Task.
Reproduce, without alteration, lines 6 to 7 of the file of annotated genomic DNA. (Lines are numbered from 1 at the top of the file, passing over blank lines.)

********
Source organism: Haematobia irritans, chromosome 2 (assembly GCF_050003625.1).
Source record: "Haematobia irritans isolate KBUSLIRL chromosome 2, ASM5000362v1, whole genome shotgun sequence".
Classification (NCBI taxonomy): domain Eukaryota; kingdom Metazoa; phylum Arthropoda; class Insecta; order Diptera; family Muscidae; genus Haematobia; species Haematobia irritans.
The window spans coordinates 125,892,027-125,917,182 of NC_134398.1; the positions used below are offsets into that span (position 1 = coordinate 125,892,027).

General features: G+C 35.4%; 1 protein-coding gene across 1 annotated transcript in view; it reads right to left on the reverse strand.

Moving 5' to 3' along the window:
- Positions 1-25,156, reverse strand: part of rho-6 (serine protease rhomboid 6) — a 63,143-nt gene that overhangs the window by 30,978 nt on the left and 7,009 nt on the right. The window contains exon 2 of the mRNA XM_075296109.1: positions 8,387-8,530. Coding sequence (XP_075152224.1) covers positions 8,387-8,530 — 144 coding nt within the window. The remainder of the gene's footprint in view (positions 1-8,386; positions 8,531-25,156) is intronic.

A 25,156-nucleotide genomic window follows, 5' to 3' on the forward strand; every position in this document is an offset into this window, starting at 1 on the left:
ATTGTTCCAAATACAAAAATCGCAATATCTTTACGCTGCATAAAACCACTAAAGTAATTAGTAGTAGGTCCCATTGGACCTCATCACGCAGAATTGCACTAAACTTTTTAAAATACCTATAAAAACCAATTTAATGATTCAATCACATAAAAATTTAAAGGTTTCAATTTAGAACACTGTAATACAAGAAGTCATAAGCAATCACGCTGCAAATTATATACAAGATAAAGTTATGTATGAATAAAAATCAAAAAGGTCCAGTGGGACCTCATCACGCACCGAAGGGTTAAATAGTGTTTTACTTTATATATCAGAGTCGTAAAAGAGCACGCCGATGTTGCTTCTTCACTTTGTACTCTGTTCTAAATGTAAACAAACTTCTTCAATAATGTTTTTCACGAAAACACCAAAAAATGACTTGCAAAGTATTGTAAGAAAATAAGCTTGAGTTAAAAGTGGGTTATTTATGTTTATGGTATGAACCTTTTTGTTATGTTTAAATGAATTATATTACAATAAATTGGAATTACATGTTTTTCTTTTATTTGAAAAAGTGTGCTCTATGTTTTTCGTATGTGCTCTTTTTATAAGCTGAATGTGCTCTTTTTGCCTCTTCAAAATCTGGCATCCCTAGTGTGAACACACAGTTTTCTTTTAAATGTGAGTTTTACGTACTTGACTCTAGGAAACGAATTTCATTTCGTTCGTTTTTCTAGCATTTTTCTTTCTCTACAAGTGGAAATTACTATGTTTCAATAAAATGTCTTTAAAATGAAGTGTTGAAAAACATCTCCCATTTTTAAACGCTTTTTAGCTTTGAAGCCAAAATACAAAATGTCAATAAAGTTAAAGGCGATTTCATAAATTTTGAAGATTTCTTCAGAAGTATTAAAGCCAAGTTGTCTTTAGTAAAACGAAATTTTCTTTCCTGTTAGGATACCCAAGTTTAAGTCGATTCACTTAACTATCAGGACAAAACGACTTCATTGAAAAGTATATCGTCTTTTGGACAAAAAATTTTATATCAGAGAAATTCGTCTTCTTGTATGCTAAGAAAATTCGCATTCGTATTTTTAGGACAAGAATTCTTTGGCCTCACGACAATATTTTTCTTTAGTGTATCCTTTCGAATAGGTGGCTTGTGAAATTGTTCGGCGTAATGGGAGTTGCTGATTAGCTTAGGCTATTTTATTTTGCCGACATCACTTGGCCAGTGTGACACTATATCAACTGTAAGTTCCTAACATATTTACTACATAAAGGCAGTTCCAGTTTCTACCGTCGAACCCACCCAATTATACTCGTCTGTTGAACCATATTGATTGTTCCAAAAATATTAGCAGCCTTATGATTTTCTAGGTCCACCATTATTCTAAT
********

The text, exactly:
Moving 5' to 3' along the window:
- Positions 1-25,156, reverse strand: part of rho-6 (serine protease rhomboid 6) — a 63,143-nt gene that overhangs the window by 30,978 nt on the left and 7,009 nt on the right. The window contains exon 2 of the mRNA XM_075296109.1: positions 8,387-8,530. Coding sequence (XP_075152224.1) covers positions 8,387-8,530 — 144 coding nt within the window. The remainder of the gene's footprint in view (positions 1-8,386; positions 8,531-25,156) is intronic.